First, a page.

As part of our celebration of Black History Month, we wanted to showcase some school districts and cities that are doing remarkable things – unique, difficult, and oft-opposed things – to provide a quality education to underserved students.
We start with Jefferson County Public Schools, in (and around) Louisville, KY.
Originally featured in a 2015 Atlantic piece, the story of how Jefferson County Public Schools has fought to maintain integration despite years of opposition and even a Supreme Court ruling against them is both fascinating and heartening. Integrated since 1972, Louisville now has decades of data and information to bolster claims of success in equalizing and improving education for its students, regardless of location or income.
The article points out that Louisville has seen strong economic growth, even outpacing the nation in some employment metrics, in recent years. Given that the economic health of a region is often tied to the education of its residents, having a city where all residents are exposed to a good education show signs of prosperity is no surprise.
Instead of year after year of students in certain low-income neighborhoods attending failing schools, schools with inadequate resources or high teacher turnover, the students in Jefferson County schools are – based on a special system created just for them – dispersed mostly evenly throughout the county’s schools. Parents apply to schools in “clusters,” where each cluster contains racially and economically diverse neighborhoods, and then their children are assigned to a school within the cluster with no guarantee that it will be the first (or second or third) choice.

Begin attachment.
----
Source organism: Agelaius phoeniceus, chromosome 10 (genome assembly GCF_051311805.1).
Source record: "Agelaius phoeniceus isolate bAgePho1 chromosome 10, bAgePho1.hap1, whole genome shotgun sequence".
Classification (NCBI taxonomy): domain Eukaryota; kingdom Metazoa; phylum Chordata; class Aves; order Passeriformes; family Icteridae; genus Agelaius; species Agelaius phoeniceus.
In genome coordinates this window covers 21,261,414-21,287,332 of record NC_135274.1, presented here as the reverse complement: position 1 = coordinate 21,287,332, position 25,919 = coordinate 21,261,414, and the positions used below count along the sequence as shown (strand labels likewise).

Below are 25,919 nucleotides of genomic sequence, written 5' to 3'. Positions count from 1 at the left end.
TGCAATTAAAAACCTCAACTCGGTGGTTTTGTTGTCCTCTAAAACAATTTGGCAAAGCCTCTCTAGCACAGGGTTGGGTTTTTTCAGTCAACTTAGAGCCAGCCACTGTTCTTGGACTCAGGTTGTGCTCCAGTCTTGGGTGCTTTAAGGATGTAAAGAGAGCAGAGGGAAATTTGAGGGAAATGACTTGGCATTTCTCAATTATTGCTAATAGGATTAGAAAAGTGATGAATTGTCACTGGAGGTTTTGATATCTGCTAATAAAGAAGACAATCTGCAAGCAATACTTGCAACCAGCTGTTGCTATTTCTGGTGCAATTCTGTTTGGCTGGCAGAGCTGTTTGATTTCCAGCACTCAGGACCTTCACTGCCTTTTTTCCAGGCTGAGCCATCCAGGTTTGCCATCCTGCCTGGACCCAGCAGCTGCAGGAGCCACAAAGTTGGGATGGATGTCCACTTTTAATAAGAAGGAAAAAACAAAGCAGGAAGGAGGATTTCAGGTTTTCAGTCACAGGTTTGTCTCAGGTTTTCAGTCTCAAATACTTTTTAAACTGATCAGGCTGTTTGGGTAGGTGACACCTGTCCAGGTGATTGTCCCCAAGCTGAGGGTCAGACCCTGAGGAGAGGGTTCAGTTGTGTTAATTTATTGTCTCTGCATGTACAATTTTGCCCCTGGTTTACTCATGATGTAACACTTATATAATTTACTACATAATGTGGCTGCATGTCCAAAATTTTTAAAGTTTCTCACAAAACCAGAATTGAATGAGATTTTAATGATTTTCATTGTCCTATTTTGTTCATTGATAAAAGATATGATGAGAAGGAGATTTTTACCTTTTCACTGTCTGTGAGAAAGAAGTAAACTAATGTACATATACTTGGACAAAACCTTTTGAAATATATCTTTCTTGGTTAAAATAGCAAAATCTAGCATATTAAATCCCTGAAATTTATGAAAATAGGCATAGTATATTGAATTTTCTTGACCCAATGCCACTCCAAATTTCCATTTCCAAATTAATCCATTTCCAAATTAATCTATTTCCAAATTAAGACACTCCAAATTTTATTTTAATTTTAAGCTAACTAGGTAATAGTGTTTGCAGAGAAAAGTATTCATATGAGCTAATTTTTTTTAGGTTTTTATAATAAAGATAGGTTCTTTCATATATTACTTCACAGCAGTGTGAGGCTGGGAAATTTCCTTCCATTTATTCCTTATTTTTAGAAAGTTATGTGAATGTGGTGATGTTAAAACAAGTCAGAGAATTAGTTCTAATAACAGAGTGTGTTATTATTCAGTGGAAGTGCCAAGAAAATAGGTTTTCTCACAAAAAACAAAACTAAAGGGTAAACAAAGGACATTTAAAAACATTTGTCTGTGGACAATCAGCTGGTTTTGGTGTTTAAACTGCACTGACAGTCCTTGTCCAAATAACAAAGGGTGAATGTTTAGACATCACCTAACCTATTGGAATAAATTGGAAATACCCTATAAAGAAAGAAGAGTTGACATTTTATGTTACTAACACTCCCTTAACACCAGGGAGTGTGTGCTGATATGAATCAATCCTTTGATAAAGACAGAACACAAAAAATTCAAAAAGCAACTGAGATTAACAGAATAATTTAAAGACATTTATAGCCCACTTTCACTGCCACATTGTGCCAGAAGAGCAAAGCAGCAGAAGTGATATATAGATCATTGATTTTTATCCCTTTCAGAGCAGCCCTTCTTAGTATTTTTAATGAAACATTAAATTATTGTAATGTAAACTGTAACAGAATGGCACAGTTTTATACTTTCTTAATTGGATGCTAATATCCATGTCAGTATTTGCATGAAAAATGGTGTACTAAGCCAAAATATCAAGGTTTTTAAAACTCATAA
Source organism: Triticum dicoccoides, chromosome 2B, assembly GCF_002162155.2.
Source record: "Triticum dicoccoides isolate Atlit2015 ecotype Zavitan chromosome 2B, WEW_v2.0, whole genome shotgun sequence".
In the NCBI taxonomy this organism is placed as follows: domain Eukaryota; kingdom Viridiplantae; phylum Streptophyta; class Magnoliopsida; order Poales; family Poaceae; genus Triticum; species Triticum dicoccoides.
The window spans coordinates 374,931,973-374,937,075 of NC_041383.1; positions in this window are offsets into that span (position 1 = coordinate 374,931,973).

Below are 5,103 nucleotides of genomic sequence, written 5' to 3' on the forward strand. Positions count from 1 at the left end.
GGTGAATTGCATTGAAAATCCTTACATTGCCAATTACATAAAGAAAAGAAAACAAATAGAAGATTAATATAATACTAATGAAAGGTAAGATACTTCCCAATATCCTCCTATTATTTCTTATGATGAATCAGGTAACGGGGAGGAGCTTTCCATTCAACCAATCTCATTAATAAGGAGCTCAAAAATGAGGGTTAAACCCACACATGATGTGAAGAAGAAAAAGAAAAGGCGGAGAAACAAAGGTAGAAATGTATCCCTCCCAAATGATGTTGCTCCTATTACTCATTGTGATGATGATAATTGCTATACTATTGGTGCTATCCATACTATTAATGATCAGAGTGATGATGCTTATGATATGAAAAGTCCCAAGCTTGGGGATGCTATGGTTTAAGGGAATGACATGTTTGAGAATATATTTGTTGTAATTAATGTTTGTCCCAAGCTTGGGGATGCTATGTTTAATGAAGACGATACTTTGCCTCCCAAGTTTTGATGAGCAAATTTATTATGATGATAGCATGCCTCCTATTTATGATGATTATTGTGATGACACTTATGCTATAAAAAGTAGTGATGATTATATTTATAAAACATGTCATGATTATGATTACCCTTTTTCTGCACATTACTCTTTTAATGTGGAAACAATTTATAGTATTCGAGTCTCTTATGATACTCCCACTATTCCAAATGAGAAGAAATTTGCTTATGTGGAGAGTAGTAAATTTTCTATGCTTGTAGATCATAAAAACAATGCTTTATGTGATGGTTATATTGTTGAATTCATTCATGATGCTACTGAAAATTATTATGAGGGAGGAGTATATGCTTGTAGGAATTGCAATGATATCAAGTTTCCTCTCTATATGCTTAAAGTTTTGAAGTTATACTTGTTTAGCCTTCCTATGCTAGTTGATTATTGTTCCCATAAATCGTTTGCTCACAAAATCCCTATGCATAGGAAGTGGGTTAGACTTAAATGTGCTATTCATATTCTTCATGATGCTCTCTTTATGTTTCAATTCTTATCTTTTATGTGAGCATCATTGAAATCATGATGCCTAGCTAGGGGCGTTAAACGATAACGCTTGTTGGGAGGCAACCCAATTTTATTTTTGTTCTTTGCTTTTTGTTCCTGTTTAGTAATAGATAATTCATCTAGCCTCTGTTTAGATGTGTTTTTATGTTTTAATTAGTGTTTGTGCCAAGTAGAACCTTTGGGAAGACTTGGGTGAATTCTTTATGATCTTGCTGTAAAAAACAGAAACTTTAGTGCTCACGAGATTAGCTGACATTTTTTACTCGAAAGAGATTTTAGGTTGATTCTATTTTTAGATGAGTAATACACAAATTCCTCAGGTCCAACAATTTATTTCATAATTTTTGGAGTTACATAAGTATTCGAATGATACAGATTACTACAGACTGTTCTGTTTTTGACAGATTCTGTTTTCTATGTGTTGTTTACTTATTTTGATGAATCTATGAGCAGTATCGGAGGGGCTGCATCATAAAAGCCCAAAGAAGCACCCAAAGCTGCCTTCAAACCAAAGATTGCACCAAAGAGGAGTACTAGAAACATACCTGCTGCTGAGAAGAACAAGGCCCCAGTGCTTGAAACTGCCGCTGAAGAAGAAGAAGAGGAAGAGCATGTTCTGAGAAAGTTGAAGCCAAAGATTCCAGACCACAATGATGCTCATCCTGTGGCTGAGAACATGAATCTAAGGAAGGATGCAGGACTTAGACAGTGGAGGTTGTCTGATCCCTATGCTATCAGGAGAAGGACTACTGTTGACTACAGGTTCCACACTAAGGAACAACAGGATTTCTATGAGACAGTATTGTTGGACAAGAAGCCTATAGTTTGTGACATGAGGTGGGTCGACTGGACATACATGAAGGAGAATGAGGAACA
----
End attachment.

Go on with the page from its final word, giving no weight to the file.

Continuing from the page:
With Jefferson County Public Schools being 49 percent white, 37 percent black, and 14 percent Latino and other ethnic and racial groups, the district officials in charge of school assignments try hard to keep a similar make-up in each school through busing. This has numerous advantages:
- Students of all races and backgrounds grow up together, learn together, and become friends, leading to less “othering” and more understanding. Diversity in the classroom expands learning beyond reading, writing, and arithmetic; students are exposed to an array of ideas and cultural norms through their peers.
- Desegregated schools generally raise the quality of all schools. As with any school system, there are lower-ranked schools and incredible schools, but the odds of having persistently failing schools with no or little intent to improve them – which in other cities are usually filled with students of color and/or low-income students – are slim.
- As mentioned above, a school system that accurately reflects the diversity of its residents and educates them all well leads to economic growth, decreased crime, and decreased poverty.
Jefferson County and Louisville are rare in their approach to public education. The article delves much further into other cities where similar integration efforts collapsed due to legal rulings, protests, and demographical shifts. What makes Jefferson County Public Schools stand out so much is not just that they are almost alone in their efforts, but that their efforts continue to persist despite a 2006 Supreme Court ruling that struck down the integration plan (legally, at least). In stark contrast to the 1970s, when the majority of Louisville area parents protested the busing and integration, in 2006, numerous parents, educators, district graduates, and civil rights groups felt so strongly about keeping it that they found a way to do so after the Supreme Court ruling.
Whether or not a school system like this one – with busing and clusters and its application process – will work for every city is not the point. The point is that too few cities are even trying to desegregate their schools. In order to have a future where all children have access to a great education, more school systems need to get rid of the status quo, where currently far too many students of color languish in underperforming schools.